Editor's Note: This article initially stated incorrect hot air balloon and jumper heights. That has since been corrected in this online version. The Daily Lobo apologizes for any confusion.

Think jumping from an airplane sounds exciting? Skydiving enthusiasts have found a different launchpad that takes their flight to new heights and exhilarating freefalls.

“You get that stomach-in-your-heart feeling” from jumping off a hot air balloon, according to skydiver Jake Cordova of Skydive New Mexico.



Parachuting from a hot air balloon was first introduced as a means of safety, when in 1785, Jean-Pierre Blanchard tested this method of skydiving using a dog. Blanchard would soon have to put himself in a parachute and jump out of his own hot air balloon, according to Encyclopedia Britannica.

Skydivers have been getting a thrill from jumping, then parachuting from a hot air balloon at altitudes that can equal that of jumping out of airplanes. Cordova said jumping off a hot air balloon, or static jumps, is similar to base jumping.

102317_ballonguys2_web_km
By Kevin Maestas @ChunkFu_Kevin

One of Air Carriage LLC's balloons, "Mas Fedia/More Cash," prepares to soar with eleven passengers, including pilot Arthur Möller and a trio of sky divers on Oct. 17, 2017.

102317_ballonguys3_web_km
By Kevin Maestas @ChunkFu_Kevin

Kendrick Dane plummets from 11,000 feet after jumping from the gondola of a hot air balloon, soaring above Rio Rancho, NM on Oct. 17, 2017.

laxU0R-Brr0

“You get that feeling that you are actually falling real intense, as opposed to skydiving, you’re out of an airplane, your body is already in motion,” he said. “It notices that, whereas in a balloon you are mostly stationary.”

Cordova has been jumping out of planes or skydiving since 2010, he said, but he completed his first hot air balloon static jump last year.

Last week, this reporter was a passenger in the hot air balloon, “Mas Fedia,” operated by Air Carriage, LLC. Owner and pilot Arthur Moller said he takes skydivers up two to three times a week to skydive or parachute off his balloons, with good weather permitting.

This 12-person gondola carried, along with Cordova, two other skydivers, Shawn Scott and jump master Kendrick Dane. Moller took his hot air balloon to a height of 11,000-feet above sea level, an altitude which he said is about even with the Sandia Crest.

Each jumper leaped from the gondola at nearly 6,000 feet above the ground. Moller said that Air Carriage has four balloons, and he takes passengers and skydivers up on any given day throughout the year, weather permitting. He charges skydivers $125 per jump and passengers pay $160 per flight, he said.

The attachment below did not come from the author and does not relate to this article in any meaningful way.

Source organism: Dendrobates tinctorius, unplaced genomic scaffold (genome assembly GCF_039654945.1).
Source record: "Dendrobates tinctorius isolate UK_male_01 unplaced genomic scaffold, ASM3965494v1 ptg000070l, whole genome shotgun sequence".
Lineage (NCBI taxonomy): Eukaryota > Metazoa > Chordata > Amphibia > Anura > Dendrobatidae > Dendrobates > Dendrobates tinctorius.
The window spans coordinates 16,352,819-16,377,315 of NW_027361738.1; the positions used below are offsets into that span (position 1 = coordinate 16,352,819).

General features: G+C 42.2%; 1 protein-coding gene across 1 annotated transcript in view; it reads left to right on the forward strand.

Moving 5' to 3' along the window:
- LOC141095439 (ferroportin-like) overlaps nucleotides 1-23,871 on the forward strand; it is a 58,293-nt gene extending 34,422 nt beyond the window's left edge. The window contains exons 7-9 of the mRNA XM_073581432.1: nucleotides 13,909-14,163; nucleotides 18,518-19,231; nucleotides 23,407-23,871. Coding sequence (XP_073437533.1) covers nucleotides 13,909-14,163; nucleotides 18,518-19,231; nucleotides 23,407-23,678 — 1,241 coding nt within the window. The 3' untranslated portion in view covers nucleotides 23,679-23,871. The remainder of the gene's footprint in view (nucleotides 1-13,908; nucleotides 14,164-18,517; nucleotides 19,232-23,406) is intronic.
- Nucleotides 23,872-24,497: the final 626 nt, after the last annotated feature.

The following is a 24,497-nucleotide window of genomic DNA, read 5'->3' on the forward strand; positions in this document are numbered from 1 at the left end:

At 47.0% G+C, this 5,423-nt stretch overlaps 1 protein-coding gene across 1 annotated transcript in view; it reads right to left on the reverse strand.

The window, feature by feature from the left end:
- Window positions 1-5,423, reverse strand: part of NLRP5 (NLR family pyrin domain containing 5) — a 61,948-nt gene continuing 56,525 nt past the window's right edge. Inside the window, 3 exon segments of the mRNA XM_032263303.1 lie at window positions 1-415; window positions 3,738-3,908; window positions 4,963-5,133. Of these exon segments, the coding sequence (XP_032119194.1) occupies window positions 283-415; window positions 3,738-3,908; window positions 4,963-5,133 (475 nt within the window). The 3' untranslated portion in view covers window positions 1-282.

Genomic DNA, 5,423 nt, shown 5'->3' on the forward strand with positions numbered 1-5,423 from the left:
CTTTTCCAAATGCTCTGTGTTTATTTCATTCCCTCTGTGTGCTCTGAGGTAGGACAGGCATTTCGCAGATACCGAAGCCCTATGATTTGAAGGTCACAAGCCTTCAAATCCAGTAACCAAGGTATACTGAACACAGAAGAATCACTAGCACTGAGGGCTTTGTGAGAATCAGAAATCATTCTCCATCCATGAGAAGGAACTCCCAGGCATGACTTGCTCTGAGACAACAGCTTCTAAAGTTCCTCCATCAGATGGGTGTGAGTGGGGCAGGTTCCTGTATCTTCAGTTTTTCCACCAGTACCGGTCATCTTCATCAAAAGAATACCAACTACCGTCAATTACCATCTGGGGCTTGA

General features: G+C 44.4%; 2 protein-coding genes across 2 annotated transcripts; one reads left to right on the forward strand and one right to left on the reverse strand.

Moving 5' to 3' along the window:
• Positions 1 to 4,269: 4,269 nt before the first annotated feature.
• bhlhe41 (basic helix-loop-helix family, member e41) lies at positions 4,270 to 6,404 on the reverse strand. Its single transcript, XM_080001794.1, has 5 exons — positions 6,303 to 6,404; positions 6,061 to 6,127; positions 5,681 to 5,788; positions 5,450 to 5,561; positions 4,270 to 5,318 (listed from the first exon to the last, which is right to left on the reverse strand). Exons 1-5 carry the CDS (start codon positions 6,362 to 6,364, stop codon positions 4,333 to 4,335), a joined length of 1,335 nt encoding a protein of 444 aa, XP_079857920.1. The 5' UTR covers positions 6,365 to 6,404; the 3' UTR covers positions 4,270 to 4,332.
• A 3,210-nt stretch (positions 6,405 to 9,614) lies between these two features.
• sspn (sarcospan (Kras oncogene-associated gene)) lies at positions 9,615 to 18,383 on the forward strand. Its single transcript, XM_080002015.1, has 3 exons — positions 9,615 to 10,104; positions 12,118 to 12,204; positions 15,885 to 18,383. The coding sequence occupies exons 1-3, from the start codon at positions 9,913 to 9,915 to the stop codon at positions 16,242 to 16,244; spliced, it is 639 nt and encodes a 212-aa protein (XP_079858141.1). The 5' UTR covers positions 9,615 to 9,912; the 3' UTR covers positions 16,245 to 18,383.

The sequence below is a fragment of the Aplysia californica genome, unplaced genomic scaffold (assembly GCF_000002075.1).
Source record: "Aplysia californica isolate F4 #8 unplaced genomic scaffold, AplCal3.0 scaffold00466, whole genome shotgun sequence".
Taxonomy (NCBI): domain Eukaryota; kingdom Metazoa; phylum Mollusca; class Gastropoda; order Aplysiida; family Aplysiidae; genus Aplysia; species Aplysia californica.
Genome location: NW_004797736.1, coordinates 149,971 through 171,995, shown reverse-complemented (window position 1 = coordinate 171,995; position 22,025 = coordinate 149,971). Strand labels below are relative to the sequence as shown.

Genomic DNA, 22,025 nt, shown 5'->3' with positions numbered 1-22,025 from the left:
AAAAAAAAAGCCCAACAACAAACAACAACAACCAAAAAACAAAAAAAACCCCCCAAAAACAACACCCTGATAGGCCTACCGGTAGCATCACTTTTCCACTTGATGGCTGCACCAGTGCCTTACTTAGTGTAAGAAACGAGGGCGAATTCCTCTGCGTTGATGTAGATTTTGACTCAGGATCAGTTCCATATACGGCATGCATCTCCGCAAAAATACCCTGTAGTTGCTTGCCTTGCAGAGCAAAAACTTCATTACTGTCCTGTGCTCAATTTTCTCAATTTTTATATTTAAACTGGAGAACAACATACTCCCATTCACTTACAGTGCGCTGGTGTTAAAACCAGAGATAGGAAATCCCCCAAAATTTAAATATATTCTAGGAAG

Scott, also from Skydive New Mexico, said he skydives off balloons once a month. Scott said his sensation of jumping out of a balloon is not as intense as Cordova describes but explains the different feeling he gets from skydiving out of a plane.

“This is a little bit more peaceful. It’s basically a still exit,” he said. “Out of a plane you are going 80 miles an hour, you have all that wind and sound. So this is like jumping off a cliff. You get that sensation of falling right away.”

According to Scott, the jumpers are at terminal velocity, or “free fall,” for 15 seconds, and the entire jump from gondola to ground is about two minutes.

Scott said the way divers jump from a plane and their “body position” is completely different from how they exit an airplane too.

“Basically you have to pronounce yourself into the wind when you are leaving a plane. (When jumping from a balloon) there is no wind, so you can do whatever you want,” he said.

Scott said the hot air balloon is in descent when skydivers jump, because the balloon is losing their body weight, causing its altitude to go up. He also does other extreme sports such as paragliding, he said.

Dane said it was world renowned pilot, skydiver, instructor and parachutist Bob Martin that made him interested in skydiving. Dane was asked if he would be the new drop zone lawyer for Skydive New Mexico, and after taking the job he became a Skydive New Mexico team member with Martin.

Martin was also the news helicopter pilot and reporter for KRQE News 13. He died when his helicopter, Sky News 13, crashed near Carrizozo, New Mexico, in September.

Martin set a world record for high altitude jumps by diving from a hot air balloon. Dane remembers how Martin, years after he quit skydiving, was challenged about his ability to skydive by another jumper that apparently didn’t know him very well.

“One day at the drop zone, someone quipped to him, ‘What do you know, Bob? You haven’t been for a skydive in five or 10 years,’” he said. “He just went and got a rig and did a skydive.”

Former KRQE news anchor Kim Burrows — formerly Kim Holland — said she met Martin at KRQE and worked with him on many news stories. But the two also shared their love of skydiving while flying in the KRQE helicopter.

KRQE.com states Martin hit the world record for skydiving at 32,000 feet. Burrows said the highest jump she made from a hot air balloon was around 9,000 feet. Martin was known for also being a great pilot, Burrows said.

“When we were in that chopper, nobody felt safer than flying with Bob Martin,” she said. “He was kind, giving and thoughtful. He wanted the best product on the air, he wanted you to look good, sound good and he wanted to take no glory in any of it.”

Scott said he did a jump from a plane that was being piloted by Martin.

“He was such a good dude, really, down to earth. He was a great pilot, as well. The guy was just amazing,” Scott said.

This article is dedicated to the memory of Bob Martin.

Sherri Barth is a volunteer sports reporter for the Daily Lobo. She contributes content for basketball, football, rugby and other sports. She can be contacted at sports@dailylobo.com or on Twitter @SherriJBarth23.